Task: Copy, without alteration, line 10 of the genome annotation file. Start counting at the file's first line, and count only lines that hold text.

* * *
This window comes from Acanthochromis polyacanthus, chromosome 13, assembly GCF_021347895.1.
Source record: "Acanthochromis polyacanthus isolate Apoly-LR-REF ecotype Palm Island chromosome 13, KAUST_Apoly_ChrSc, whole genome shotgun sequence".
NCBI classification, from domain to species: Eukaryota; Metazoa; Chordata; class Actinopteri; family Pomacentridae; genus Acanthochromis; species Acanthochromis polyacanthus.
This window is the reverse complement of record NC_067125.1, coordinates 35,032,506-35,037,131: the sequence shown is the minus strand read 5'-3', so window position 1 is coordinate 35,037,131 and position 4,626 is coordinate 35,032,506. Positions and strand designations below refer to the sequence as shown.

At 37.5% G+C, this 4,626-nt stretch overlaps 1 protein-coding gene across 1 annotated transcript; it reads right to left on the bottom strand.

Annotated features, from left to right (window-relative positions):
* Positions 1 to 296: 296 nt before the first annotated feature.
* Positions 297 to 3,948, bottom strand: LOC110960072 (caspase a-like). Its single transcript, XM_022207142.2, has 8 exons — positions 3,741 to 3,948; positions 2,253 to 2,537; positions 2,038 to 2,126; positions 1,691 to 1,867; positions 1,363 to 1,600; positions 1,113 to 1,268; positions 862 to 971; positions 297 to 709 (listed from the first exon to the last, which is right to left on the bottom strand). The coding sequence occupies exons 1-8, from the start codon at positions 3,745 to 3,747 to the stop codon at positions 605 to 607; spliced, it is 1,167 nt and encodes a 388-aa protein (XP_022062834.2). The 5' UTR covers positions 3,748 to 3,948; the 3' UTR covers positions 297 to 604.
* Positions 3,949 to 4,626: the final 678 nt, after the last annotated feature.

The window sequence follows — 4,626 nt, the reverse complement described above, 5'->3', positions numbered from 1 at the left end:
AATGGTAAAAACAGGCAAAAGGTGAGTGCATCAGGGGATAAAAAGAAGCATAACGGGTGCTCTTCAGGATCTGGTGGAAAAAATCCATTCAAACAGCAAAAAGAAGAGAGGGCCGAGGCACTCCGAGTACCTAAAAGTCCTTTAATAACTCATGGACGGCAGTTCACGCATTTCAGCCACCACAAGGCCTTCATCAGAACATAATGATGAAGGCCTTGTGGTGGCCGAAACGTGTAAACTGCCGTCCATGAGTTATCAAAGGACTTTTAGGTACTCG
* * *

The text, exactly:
The window sequence follows — 4,626 nt, the reverse complement described above, 5'->3', positions numbered from 1 at the left end: